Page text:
A native of Guadeloupe who also lived in Africa, Maryse Condé received a doctorate in comparative literature from the Sorbonne in France. Her later novels include Hérémakhonon (1976; English translation, 1982), Ségou: Les Murailles de terre (1984; Segu, 1987), Ségou II: La Terre en miettes (1985; The Children of Segu, 1989), Moi, Tituba, sorcière noire de Salem (1985; I, Tituba, Black Witch of Salem, 1992), La Vie scélérate (1987; Tree of Life, 1992), and Traversée de la mangrove (1989; Crossing the Mangrove, 1995). Because of her exploration of race and experimentations in narrative technique, she has been compared to the Caribbean writer Aimé Césaire as well as to William Faulkner. Noting the influence of Faulkner and Césaire on her work, she points out in an interview, As far as Crossing the Mangrove is concerned, I had in mind and in fact on my desk was Faulkner’s As I Lay Dying . It is strange that when I think of intertextuality, I have in mind two American writers [William Faulkner and Philip Roth]. I don’t have any French writers in my mind. I don’t have any Latin American writers in mind either. And I don’t have any West Indian writers except Césaire, who is in everybody’s mind.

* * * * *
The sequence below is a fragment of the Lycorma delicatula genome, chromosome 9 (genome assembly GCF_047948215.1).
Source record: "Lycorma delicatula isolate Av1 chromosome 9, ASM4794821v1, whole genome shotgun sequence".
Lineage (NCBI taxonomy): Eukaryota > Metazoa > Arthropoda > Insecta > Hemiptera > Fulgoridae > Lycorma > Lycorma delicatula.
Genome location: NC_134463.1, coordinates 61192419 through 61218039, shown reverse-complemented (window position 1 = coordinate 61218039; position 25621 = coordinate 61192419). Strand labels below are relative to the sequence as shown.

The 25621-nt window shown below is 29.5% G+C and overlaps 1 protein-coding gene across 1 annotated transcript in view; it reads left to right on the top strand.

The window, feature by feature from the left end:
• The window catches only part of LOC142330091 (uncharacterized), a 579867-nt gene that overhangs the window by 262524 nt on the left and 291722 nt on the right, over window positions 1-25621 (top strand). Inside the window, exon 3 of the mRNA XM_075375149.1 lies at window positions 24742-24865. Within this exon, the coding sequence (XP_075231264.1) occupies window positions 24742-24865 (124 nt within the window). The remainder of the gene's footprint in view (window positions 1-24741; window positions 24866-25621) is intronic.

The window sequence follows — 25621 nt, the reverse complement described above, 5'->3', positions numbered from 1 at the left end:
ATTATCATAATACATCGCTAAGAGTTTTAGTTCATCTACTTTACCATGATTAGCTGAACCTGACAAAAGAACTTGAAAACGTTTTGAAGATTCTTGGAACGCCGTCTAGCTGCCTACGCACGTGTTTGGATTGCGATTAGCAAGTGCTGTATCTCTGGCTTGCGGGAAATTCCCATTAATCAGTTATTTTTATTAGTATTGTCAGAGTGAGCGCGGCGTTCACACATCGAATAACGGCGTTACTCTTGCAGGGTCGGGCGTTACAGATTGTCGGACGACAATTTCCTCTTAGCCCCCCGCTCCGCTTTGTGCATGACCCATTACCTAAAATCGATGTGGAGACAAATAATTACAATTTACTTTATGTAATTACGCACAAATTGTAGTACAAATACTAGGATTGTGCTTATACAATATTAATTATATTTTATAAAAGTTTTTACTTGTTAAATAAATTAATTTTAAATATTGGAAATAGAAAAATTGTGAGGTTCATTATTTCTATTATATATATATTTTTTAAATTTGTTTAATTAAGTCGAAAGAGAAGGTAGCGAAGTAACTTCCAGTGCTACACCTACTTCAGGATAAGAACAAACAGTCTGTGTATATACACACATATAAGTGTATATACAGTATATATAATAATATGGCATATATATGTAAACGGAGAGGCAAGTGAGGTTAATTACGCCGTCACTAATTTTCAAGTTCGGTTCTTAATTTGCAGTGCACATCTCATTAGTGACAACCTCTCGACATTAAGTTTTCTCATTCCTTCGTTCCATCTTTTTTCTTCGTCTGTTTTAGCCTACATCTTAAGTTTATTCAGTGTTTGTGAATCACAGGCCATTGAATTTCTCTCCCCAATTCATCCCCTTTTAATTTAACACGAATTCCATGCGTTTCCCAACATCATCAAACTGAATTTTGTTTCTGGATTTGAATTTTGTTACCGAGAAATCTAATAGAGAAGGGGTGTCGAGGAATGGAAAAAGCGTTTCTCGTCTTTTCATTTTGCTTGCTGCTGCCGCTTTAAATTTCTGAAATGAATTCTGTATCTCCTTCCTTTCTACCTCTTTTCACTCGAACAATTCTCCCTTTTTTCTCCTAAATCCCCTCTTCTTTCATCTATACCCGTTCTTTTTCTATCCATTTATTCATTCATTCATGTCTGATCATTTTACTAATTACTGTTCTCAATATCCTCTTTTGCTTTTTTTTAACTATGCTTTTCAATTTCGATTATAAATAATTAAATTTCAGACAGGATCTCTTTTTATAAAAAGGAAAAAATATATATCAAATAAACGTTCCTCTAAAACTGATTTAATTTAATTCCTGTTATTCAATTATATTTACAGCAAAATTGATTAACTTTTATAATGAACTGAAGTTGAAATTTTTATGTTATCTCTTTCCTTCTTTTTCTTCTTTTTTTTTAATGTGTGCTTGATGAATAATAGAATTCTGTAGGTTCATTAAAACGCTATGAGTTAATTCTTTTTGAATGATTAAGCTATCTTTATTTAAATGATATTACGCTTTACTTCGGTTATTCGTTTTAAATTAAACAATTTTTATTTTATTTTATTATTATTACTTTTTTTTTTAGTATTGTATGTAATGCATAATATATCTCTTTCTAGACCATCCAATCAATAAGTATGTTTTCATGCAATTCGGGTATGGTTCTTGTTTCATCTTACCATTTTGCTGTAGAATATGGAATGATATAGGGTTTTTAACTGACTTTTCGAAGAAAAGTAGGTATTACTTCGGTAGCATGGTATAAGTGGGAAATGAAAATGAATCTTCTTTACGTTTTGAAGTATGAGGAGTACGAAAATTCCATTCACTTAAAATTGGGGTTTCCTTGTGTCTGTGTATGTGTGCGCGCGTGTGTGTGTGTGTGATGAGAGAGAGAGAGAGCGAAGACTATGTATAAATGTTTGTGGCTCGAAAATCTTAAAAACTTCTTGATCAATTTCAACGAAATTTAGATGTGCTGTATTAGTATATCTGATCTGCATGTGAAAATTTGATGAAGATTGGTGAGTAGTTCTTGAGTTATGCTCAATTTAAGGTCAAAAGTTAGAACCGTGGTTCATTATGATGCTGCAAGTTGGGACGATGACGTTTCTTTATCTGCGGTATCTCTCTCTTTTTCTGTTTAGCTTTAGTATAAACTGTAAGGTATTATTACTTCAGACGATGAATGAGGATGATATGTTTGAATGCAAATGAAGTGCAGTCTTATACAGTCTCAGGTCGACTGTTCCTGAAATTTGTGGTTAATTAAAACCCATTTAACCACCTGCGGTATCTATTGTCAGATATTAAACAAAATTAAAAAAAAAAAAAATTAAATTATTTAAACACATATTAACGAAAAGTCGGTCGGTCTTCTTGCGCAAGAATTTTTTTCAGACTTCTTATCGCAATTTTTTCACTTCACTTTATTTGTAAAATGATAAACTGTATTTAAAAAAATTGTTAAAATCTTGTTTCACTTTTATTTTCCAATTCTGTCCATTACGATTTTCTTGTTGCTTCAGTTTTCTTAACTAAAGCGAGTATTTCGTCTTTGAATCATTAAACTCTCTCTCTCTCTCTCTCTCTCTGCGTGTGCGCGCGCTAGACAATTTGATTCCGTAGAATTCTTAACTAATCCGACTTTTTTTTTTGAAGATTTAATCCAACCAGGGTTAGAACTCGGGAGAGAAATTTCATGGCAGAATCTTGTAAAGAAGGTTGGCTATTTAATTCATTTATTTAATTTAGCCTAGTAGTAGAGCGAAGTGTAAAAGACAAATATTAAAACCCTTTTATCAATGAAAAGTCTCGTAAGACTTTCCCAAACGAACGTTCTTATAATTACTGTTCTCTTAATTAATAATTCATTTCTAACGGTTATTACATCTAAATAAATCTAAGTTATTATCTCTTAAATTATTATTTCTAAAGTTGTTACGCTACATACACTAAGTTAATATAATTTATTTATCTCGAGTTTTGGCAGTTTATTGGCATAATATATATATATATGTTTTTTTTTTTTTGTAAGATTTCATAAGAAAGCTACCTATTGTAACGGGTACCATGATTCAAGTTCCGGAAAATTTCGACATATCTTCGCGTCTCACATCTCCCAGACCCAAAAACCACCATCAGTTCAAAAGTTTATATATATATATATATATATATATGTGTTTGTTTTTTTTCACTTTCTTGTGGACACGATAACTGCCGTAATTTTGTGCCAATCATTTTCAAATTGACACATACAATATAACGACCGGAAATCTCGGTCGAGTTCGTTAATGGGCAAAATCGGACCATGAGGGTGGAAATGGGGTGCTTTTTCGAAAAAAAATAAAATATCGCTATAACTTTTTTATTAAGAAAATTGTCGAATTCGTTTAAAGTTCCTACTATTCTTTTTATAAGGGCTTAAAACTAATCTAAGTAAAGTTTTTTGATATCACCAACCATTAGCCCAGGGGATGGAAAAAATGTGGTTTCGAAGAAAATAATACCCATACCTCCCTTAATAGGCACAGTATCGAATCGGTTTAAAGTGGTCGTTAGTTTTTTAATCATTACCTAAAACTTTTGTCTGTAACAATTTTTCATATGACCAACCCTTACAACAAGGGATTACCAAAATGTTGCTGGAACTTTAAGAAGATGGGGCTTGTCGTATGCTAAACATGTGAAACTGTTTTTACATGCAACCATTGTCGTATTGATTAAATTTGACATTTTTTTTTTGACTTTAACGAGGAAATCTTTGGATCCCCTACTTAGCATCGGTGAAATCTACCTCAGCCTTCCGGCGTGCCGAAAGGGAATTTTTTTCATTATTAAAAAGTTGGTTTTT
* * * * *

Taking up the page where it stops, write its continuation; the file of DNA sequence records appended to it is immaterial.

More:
The major theme of A Season in Rihata is the power of the past to influence and affect the lives of individuals in the present. Marie-Hélène seeks to resolve her guilt over the affair with Madou and a romantic relationship she had with Olnel, a Haitian man with whom her sister Delphine fell in love while they were students in France. Delphine, Christophe’s mother, commits suicide when she realizes that Olnel, the father of her child, will never marry her. Christophe seeks to order his present world by finding out information regarding his biological mother and father so that he can have a sense of self and identity. Zek, too, is haunted by the past, feeling as if some failure within himself led to his...
(The entire section is 839 words.)